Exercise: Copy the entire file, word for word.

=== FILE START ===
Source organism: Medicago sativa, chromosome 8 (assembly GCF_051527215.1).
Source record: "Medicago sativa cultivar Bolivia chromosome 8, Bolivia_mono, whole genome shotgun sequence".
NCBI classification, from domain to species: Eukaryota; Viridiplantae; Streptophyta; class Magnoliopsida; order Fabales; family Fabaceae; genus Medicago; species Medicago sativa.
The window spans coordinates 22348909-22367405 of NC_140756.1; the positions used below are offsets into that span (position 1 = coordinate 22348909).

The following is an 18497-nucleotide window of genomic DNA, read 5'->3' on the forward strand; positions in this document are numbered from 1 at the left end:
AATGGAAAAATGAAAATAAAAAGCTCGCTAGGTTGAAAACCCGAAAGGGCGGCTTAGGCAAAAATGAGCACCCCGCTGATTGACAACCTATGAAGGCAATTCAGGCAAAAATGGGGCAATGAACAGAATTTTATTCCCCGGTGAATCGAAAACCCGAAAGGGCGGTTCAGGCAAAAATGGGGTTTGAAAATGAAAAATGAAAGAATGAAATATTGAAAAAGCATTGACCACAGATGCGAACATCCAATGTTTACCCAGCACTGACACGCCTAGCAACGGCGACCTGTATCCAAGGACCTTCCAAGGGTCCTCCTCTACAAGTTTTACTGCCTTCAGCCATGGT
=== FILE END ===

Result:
Source organism: Medicago sativa, chromosome 8 (assembly GCF_051527215.1).
Source record: "Medicago sativa cultivar Bolivia chromosome 8, Bolivia_mono, whole genome shotgun sequence".
NCBI classification, from domain to species: Eukaryota; Viridiplantae; Streptophyta; class Magnoliopsida; order Fabales; family Fabaceae; genus Medicago; species Medicago sativa.
The window spans coordinates 22348909-22367405 of NC_140756.1; the positions used below are offsets into that span (position 1 = coordinate 22348909).

The following is an 18497-nucleotide window of genomic DNA, read 5'->3' on the forward strand; positions in this document are numbered from 1 at the left end:
AATGGAAAAATGAAAATAAAAAGCTCGCTAGGTTGAAAACCCGAAAGGGCGGCTTAGGCAAAAATGAGCACCCCGCTGATTGACAACCTATGAAGGCAATTCAGGCAAAAATGGGGCAATGAACAGAATTTTATTCCCCGGTGAATCGAAAACCCGAAAGGGCGGTTCAGGCAAAAATGGGGTTTGAAAATGAAAAATGAAAGAATGAAATATTGAAAAAGCATTGACCACAGATGCGAACATCCAATGTTTACCCAGCACTGACACGCCTAGCAACGGCGACCTGTATCCAAGGACCTTCCAAGGGTCCTCCTCTACAAGTTTTACTGCCTTCAGCCATGGT